June 2015
Volume 56, Issue 7
Free
ARVO Annual Meeting Abstract  |   June 2015
Identification of potentially pathogenic noncoding region variants in the posterior polymorphous corneal dystrophy 1 locus
Author Affiliations & Notes
  • Derek Le
    Jules Stein Eye Institute, UCLA, Los Angeles, CA
  • Doug Chung
    Jules Stein Eye Institute, UCLA, Los Angeles, CA
  • Ricardo F Frausto
    Jules Stein Eye Institute, UCLA, Los Angeles, CA
  • Michelle Jangmi Kim
    Jules Stein Eye Institute, UCLA, Los Angeles, CA
  • Anthony J Aldave
    Jules Stein Eye Institute, UCLA, Los Angeles, CA
  • Footnotes
    Commercial Relationships Derek Le, None; Doug Chung, None; Ricardo Frausto, None; Michelle Kim, None; Anthony Aldave, None
  • Footnotes
    Support None
Investigative Ophthalmology & Visual Science June 2015, Vol.56, 2521. doi:https://doi.org/
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    • Get Citation

      Derek Le, Doug Chung, Ricardo F Frausto, Michelle Jangmi Kim, Anthony J Aldave; Identification of potentially pathogenic noncoding region variants in the posterior polymorphous corneal dystrophy 1 locus. Invest. Ophthalmol. Vis. Sci. 2015;56(7 ):2521. doi: https://doi.org/.

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      © ARVO (1962-2015); The Authors (2016-present)

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Abstract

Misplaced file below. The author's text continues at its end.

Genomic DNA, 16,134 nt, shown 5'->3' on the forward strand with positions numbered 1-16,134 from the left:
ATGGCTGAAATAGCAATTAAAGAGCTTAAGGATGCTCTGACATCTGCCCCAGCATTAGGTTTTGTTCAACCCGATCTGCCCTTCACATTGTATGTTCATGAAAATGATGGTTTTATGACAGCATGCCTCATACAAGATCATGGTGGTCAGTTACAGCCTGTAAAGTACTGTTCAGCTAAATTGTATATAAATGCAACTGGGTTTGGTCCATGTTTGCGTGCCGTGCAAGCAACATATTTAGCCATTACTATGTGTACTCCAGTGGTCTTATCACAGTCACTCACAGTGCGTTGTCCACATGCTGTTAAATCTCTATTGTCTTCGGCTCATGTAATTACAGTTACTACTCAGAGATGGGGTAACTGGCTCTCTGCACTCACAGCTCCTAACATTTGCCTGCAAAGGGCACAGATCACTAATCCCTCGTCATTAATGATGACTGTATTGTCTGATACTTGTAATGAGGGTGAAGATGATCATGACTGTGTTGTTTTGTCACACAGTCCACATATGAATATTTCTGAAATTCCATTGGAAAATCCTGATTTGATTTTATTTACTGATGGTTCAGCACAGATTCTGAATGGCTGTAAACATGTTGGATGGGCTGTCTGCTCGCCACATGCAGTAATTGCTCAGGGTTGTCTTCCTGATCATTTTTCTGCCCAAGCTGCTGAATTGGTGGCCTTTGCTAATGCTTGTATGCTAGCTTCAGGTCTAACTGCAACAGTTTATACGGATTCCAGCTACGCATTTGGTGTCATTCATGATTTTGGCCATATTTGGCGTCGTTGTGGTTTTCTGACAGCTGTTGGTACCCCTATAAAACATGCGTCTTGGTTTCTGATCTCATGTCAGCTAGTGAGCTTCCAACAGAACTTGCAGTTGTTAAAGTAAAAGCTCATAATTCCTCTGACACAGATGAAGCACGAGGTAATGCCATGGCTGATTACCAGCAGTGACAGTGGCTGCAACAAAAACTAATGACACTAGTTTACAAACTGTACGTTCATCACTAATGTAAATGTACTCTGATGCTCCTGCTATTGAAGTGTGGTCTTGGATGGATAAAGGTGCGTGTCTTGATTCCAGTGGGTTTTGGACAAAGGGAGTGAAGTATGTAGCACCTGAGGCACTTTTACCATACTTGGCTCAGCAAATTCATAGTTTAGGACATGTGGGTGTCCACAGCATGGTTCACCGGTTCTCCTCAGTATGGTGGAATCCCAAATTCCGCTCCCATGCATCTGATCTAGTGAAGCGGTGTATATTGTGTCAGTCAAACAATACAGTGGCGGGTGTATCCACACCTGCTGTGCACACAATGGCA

Purpose: To identify the genetic basis of posterior polymorphous corneal dystrophy 1 (PPCD1) using a next-generation sequencing (NGS) approach.

Methods: NGS was performed on DNA samples from 4 affected and 4 unaffected members of a family previously linked to a 14 Mb region on chromosome 20 between markers D20S182 and D20S195, encompassing the PPCD1 locus. Custom probes were used for targeted region capture of the linked interval. The exons, splice sites, 5’ and 3’ UTRs, and promoter regions (defined as -1 Kb from transcription start site) of all annotated protein-coding genes within the captured region were examined for sequence variants. Single nucleotide variants (SNVs) and insertions/deletions (indels) were called using Bowtie 2 for alignment and SAMtools for variant identification. An independent indel analysis was performed using Burrows Wheeler Aligner for alignment and HaplotypeCaller (HC) for variant identification. Quality (≥20) and read depth (≥5X) filters were applied to generate lists of all variants. Potentially pathogenic (candidate) variants met the following criteria: heterozygous, nonsynonymous, novel or rare (minor allele frequency (MAF) < 0.05), and present in each of the affected and none of the unaffected individuals.

Results: An average of ~12,900 SNVs were identified per individual. No coding region candidate SNVs were identified. One noncoding candidate SNV was identified: a novel variant in the promoter region of OVOL2 (c.-307T>C). An average of ~1,200 and ~1,400 indels were identified per individual with SAMtools and HC, respectively. No coding region candidate indels were identified with either SAMtools or HC. Two noncoding candidate indels were identified: a novel insertion in the 5’ UTR of RIN2 (c.-55_-54insCTT) using SAMtools and a known (but with unknown MAF) insertion in the promoter region of OVOL2 (c.-769insC) using HC.

Conclusions: Using a NGS approach to identify SNVs and indels in the PPCD1 locus, no potentially pathogenic coding region variants were identified. However, potentially pathogenic variants (one SNV and two indels) were identified in the noncoding regions of two genes, OVOL2 and RIN2. Screening for these variants in other affected and unaffected family members, as well as in the noncoding regions of these genes in other PPCD1 probands, will determine which, if any, is associated with PPCD1.

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